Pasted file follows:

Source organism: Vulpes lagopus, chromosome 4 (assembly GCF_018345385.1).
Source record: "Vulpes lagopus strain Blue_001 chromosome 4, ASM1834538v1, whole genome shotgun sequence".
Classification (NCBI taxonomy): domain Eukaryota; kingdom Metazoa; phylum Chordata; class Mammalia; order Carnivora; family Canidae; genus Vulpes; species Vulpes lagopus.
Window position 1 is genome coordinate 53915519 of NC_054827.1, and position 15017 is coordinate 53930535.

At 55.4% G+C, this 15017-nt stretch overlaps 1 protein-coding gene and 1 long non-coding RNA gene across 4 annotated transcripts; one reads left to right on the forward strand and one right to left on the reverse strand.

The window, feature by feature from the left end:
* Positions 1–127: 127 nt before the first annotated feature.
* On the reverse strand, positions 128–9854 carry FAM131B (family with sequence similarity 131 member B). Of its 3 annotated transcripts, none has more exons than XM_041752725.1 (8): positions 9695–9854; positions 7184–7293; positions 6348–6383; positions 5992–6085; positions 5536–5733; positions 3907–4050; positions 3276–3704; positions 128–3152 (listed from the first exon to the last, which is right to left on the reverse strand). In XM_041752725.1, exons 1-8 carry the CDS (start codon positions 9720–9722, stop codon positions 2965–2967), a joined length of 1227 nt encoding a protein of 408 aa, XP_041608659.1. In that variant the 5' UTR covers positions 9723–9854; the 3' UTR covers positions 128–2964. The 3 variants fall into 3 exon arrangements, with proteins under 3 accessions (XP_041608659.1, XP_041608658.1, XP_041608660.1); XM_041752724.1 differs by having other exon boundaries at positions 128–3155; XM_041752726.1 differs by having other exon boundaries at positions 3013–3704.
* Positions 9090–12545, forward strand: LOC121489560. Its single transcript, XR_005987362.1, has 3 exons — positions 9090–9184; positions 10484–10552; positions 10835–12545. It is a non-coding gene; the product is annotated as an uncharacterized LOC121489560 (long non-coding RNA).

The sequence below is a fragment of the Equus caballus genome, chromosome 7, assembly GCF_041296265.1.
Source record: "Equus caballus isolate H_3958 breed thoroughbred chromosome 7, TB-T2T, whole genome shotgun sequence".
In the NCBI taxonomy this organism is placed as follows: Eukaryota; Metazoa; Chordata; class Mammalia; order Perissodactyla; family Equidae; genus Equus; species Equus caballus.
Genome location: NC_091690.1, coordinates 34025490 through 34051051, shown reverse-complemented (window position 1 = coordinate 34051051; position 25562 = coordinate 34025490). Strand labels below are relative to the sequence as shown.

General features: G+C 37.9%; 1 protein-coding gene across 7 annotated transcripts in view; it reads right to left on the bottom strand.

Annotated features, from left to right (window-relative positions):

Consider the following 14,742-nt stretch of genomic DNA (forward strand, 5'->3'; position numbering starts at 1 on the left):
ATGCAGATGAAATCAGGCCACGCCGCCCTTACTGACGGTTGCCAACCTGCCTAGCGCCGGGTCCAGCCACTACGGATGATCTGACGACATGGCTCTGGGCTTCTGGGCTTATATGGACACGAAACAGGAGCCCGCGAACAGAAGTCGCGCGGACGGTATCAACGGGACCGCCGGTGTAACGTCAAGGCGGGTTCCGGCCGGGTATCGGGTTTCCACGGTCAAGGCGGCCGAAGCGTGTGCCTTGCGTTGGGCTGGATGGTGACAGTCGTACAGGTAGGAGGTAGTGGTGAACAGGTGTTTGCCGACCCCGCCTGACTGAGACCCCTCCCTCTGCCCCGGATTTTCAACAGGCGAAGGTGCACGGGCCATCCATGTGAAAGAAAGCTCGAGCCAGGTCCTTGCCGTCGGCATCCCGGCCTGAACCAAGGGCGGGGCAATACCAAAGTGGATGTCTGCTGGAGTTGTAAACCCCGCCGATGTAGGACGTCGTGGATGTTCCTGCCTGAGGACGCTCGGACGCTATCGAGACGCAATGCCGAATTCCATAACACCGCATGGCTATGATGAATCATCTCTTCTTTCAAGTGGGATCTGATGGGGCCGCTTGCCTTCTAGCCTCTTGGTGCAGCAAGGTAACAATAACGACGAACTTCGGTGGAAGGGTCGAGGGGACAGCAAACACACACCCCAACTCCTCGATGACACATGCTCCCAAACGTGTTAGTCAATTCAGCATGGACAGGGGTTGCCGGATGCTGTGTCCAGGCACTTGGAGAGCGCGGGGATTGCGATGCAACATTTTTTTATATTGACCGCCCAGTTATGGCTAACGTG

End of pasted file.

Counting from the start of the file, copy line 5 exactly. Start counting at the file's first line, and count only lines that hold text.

At 55.4% G+C, this 15017-nt stretch overlaps 1 protein-coding gene and 1 long non-coding RNA gene across 4 annotated transcripts; one reads left to right on the forward strand and one right to left on the reverse strand.